However, Jelly Bean has a number of tweaks that boost it over Ice Cream Sandwich. Most impressive is the smooth transitions between desktops and menus, which finally make Android feel as slick as iOS. Add in full customisation – you can personalise the Nexus 7 with whatever wallpaper, widgets and whatnot your heart desires – and this is the best mobile OS to date. We've already reviewed Google Android Jelly Bean, so check out our full Jelly Bean review for more info.
One of the major draws of Android tablets is the Google Play store, which currently packs over 600,000 apps and games, as well as a host of ebooks, mags and movies. The choice is overwhelming but you can browse charts of the most popular downloads, and Google is keen to start you off, handing you £15 credit (a limited time offer) and giving you some freebies to play with – although we’re not sure that a Jeffrey Archer ebook and the latest Transformers film will be to everyone’s tastes. Still, to get anything at all considering the low price of the tablet is commendable.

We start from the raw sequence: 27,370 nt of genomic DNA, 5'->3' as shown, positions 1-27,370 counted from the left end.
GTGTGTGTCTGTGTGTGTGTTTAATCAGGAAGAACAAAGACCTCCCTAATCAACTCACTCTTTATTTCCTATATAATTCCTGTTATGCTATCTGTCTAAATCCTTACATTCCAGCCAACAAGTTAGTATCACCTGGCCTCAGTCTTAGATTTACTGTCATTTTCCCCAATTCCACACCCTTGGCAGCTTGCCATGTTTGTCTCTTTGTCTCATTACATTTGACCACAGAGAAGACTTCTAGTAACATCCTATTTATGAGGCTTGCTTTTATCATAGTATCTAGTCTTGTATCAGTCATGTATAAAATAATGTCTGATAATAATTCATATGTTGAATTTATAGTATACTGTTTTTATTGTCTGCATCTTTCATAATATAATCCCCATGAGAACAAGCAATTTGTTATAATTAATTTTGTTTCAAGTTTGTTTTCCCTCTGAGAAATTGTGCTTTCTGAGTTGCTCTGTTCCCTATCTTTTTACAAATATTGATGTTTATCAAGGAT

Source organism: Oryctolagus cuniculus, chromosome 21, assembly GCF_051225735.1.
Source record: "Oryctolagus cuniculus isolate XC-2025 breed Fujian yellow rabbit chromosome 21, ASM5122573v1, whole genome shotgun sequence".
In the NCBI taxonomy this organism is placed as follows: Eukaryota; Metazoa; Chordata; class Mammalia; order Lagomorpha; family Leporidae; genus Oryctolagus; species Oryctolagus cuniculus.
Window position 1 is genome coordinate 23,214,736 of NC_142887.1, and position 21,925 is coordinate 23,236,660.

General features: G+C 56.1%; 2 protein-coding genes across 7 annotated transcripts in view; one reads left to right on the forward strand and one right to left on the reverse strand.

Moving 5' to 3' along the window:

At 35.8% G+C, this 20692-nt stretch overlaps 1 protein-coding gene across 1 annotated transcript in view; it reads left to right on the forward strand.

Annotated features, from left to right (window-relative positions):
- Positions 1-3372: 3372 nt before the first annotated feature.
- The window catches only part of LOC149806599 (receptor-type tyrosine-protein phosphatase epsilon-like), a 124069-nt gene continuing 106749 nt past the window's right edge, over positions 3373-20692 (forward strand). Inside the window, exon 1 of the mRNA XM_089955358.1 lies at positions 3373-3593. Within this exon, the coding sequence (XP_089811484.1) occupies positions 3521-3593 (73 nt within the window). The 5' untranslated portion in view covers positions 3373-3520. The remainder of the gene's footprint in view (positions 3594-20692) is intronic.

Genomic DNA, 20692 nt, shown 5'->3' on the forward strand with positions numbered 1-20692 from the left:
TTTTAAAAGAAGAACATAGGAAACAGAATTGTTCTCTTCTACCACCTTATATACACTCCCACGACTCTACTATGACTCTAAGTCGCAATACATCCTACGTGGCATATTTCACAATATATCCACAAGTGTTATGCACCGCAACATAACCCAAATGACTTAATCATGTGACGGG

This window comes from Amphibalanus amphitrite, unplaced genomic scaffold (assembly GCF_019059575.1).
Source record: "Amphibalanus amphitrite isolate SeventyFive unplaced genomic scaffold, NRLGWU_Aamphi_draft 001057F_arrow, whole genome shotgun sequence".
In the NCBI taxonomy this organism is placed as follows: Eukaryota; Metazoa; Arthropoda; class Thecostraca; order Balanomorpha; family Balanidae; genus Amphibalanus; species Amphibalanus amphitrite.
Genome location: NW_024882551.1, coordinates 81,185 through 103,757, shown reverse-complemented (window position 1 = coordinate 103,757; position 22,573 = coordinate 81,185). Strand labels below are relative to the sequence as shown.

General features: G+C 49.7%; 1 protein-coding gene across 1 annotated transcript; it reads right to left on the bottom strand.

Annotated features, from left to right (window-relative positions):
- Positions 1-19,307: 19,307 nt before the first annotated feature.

The seven-inch display is a great size if you plan on taking this tablet further afield than your couch. Don’t worry about the screen getting scratched up either, as it’s made from mega-tough Corning Gorilla Glass. We’ll happily watch entire movies on the Nexus 7, which look fantastically crisp thanks to the sharp 1280x800-pixel resolution. When the camera zooms into someone’s face, you can see every pore and blemish – truly terrifying during home movies.